SaaS CRM (Software as a Service) has been around for a while. Salesforce.com, one of the largest service providers in SaaS CRM space has been around for more than ten years and has been listed on NYSE for almost six years now. I can still recall the day Salesforce.com was listed on NYSE, having seen a giant banner with the letters “CRM” (ticker symbol of Salesforce.com) on NYSE building on that day on my way to work in lower Manhattan, where I was working as a CRM Program Manager for a Fortune Top 10 client (on how many occasions you get to see “CRM” banner on NYSE building!)
But inspite of the fact that SaaS CRM has been around for a decade, it is not as popular or widespread as what some might have expected it to be by now. I think this is about to change. As I noted in my previous post, four independent trends, namely Social Media, Smart Phones, Predictive Analytics and SaaS are now converging to bring about a Paradigm Shift in CRM.
In particular, Social Media will drive adoption of cloud computing/SaaS CRM going forward. Some of the key reasons why I think this is likely to happen are as follows:
- Social Media channels (like Twitter and Facebook) generate tremendous volume of user generated content created by millions of users. Not possible for CRM system to import/store the data “locally”. This is unlike “traditional” CRM, where data was generated by few users and stored in “local” database. SaaS Model makes it possible to store information in the “cloud” (shared space) and access it from (Social) CRM application “on-demand”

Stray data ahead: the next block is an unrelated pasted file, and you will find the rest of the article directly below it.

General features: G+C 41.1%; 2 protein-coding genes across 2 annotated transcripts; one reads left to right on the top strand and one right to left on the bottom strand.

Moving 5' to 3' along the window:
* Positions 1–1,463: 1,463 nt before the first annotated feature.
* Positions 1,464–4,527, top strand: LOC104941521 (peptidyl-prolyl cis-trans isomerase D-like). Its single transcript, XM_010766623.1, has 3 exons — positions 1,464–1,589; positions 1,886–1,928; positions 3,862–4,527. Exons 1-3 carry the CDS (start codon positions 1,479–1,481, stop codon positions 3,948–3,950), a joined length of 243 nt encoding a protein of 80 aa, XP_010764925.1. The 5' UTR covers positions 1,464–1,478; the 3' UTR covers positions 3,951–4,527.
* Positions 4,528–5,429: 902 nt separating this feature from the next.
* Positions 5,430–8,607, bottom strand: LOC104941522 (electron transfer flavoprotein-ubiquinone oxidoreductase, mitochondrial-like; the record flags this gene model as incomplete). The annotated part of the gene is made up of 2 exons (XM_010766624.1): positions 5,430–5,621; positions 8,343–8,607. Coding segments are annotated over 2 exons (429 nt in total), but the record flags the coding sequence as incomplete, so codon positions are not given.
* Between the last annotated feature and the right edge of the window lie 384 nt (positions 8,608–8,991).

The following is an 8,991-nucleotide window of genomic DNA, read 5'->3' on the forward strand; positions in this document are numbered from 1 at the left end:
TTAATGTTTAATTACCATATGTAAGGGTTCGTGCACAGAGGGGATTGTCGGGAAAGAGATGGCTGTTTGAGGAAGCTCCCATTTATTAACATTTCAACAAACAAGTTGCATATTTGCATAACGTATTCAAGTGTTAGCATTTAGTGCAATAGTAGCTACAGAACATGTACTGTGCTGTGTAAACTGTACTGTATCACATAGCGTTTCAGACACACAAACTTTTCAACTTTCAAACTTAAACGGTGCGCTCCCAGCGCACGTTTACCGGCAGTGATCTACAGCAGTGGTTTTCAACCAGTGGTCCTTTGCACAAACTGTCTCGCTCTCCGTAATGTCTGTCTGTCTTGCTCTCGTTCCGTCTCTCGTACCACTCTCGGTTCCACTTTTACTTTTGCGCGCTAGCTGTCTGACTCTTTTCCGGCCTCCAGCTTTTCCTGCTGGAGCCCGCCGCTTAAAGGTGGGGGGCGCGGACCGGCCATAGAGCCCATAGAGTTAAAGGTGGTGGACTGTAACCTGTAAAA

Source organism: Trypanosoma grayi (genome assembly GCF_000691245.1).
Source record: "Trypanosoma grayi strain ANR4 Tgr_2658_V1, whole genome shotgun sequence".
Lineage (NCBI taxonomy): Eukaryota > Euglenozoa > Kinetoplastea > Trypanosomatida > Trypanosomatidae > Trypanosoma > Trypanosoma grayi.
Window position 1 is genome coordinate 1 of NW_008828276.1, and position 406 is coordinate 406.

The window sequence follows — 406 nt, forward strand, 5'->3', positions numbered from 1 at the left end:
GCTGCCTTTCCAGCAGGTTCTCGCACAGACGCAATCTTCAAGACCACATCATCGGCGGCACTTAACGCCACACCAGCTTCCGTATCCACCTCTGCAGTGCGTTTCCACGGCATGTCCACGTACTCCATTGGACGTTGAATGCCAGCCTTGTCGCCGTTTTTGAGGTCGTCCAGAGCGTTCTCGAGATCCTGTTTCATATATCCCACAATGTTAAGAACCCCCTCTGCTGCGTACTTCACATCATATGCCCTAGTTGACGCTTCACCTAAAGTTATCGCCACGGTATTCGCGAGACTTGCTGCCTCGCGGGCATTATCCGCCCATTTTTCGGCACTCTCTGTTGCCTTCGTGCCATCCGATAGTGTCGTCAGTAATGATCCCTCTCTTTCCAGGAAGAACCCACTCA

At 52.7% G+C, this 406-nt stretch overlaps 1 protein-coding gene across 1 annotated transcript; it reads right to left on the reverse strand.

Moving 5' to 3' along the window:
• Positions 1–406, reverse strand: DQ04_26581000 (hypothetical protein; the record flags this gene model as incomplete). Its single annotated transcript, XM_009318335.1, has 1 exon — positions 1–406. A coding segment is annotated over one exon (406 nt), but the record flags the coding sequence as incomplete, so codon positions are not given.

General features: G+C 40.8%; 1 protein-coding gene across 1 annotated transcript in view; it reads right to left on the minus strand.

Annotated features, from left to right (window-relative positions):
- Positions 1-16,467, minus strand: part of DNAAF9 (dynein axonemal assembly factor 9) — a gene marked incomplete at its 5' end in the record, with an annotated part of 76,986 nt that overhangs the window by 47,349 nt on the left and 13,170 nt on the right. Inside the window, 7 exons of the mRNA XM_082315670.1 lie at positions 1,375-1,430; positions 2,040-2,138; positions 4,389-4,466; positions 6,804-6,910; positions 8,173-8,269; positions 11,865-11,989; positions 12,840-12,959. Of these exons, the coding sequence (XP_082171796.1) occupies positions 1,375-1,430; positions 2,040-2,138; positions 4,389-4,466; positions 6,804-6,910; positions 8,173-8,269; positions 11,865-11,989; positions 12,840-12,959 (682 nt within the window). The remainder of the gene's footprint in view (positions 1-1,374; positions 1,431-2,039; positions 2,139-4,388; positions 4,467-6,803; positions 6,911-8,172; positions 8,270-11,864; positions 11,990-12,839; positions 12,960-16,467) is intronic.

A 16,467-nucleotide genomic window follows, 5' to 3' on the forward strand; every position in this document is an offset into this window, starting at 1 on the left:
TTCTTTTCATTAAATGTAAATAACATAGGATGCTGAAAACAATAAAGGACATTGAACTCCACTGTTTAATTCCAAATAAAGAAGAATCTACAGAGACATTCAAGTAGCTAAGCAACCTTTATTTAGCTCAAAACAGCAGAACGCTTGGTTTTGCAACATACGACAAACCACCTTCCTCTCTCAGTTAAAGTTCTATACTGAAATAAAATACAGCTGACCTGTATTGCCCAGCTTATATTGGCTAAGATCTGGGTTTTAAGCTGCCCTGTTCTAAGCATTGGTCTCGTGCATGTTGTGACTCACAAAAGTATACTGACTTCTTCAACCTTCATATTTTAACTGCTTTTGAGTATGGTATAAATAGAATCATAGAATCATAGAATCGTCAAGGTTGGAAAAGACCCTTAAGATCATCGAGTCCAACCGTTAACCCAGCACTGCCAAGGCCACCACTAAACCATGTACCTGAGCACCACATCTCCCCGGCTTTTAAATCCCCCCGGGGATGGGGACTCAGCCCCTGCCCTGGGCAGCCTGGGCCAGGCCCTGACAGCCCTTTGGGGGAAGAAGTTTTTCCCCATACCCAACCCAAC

- Social Media space is changing and evolving rapidly. New Social Media channels and tools are being added almost every day. Very difficult, if not impossible, for any CRM vendor to incorporate all new channels and feeds “locally” for every installation of CRM system. Under the SaaS model, it is not difficult to add new Social Media channels/feeds to the “hosted” (Social) CRM application and make it available to users “on-demand”
- Service Oriented Architecture and Cloud Computing not only make it easy to integrate applications, but also facilitate “plug and play” modules and add-ons that can dramatically reduce time and cost involved in extending functionality of the application. This can be of great help in Social CRM as Social Media space is changing and evolving rapidly.
CRM and Analytics application vendors such as Oracle, SAP and SAS should take note of this trend towards SaaS and should extend their service offerings to include CRM SaaS.
What do you think? Please do share your thoughts and comments on impact of Social Media on SaaS CRM.